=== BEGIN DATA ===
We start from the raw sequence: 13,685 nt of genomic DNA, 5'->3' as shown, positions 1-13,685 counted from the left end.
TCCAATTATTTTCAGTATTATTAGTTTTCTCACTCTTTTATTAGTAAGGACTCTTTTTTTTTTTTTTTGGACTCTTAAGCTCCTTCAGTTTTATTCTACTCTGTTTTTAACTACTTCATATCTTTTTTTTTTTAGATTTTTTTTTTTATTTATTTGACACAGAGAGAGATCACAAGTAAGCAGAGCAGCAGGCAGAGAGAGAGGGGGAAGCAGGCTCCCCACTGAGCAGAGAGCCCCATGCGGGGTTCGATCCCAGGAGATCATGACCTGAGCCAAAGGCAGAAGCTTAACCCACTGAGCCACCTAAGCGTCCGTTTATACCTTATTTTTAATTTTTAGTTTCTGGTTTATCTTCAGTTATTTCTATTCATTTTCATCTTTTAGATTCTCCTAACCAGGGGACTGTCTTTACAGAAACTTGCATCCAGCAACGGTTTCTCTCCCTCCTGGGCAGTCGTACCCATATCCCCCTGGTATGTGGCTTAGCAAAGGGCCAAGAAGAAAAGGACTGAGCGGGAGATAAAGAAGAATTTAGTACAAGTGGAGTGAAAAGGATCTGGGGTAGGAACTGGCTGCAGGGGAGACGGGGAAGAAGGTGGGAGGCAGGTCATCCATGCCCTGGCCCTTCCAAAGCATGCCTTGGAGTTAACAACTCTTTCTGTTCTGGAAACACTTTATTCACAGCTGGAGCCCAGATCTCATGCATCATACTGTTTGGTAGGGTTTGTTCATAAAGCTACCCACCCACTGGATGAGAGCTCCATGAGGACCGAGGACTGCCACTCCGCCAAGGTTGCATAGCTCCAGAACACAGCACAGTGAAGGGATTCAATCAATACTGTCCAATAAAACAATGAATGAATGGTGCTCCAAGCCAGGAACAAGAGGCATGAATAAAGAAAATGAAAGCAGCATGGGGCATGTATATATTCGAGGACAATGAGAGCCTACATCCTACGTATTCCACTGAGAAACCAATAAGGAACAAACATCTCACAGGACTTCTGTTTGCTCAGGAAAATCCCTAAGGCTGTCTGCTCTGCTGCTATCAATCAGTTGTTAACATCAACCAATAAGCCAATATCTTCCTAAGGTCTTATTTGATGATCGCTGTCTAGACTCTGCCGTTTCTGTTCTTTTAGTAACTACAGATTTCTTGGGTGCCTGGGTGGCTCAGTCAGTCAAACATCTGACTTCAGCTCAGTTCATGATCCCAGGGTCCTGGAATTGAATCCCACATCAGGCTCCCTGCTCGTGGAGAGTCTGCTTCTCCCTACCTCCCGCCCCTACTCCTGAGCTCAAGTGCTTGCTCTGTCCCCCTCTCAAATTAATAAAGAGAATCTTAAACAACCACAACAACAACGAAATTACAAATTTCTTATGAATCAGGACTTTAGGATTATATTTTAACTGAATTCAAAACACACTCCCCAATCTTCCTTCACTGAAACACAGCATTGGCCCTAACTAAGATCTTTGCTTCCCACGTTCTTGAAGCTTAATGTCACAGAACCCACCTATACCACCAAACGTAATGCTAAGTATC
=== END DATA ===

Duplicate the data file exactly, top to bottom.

We start from the raw sequence: 13,685 nt of genomic DNA, 5'->3' as shown, positions 1-13,685 counted from the left end.
TCCAATTATTTTCAGTATTATTAGTTTTCTCACTCTTTTATTAGTAAGGACTCTTTTTTTTTTTTTTTGGACTCTTAAGCTCCTTCAGTTTTATTCTACTCTGTTTTTAACTACTTCATATCTTTTTTTTTTTAGATTTTTTTTTTTATTTATTTGACACAGAGAGAGATCACAAGTAAGCAGAGCAGCAGGCAGAGAGAGAGGGGGAAGCAGGCTCCCCACTGAGCAGAGAGCCCCATGCGGGGTTCGATCCCAGGAGATCATGACCTGAGCCAAAGGCAGAAGCTTAACCCACTGAGCCACCTAAGCGTCCGTTTATACCTTATTTTTAATTTTTAGTTTCTGGTTTATCTTCAGTTATTTCTATTCATTTTCATCTTTTAGATTCTCCTAACCAGGGGACTGTCTTTACAGAAACTTGCATCCAGCAACGGTTTCTCTCCCTCCTGGGCAGTCGTACCCATATCCCCCTGGTATGTGGCTTAGCAAAGGGCCAAGAAGAAAAGGACTGAGCGGGAGATAAAGAAGAATTTAGTACAAGTGGAGTGAAAAGGATCTGGGGTAGGAACTGGCTGCAGGGGAGACGGGGAAGAAGGTGGGAGGCAGGTCATCCATGCCCTGGCCCTTCCAAAGCATGCCTTGGAGTTAACAACTCTTTCTGTTCTGGAAACACTTTATTCACAGCTGGAGCCCAGATCTCATGCATCATACTGTTTGGTAGGGTTTGTTCATAAAGCTACCCACCCACTGGATGAGAGCTCCATGAGGACCGAGGACTGCCACTCCGCCAAGGTTGCATAGCTCCAGAACACAGCACAGTGAAGGGATTCAATCAATACTGTCCAATAAAACAATGAATGAATGGTGCTCCAAGCCAGGAACAAGAGGCATGAATAAAGAAAATGAAAGCAGCATGGGGCATGTATATATTCGAGGACAATGAGAGCCTACATCCTACGTATTCCACTGAGAAACCAATAAGGAACAAACATCTCACAGGACTTCTGTTTGCTCAGGAAAATCCCTAAGGCTGTCTGCTCTGCTGCTATCAATCAGTTGTTAACATCAACCAATAAGCCAATATCTTCCTAAGGTCTTATTTGATGATCGCTGTCTAGACTCTGCCGTTTCTGTTCTTTTAGTAACTACAGATTTCTTGGGTGCCTGGGTGGCTCAGTCAGTCAAACATCTGACTTCAGCTCAGTTCATGATCCCAGGGTCCTGGAATTGAATCCCACATCAGGCTCCCTGCTCGTGGAGAGTCTGCTTCTCCCTACCTCCCGCCCCTACTCCTGAGCTCAAGTGCTTGCTCTGTCCCCCTCTCAAATTAATAAAGAGAATCTTAAACAACCACAACAACAACGAAATTACAAATTTCTTATGAATCAGGACTTTAGGATTATATTTTAACTGAATTCAAAACACACTCCCCAATCTTCCTTCACTGAAACACAGCATTGGCCCTAACTAAGATCTTTGCTTCCCACGTTCTTGAAGCTTAATGTCACAGAACCCACCTATACCACCAAACGTAATGCTAAGTATC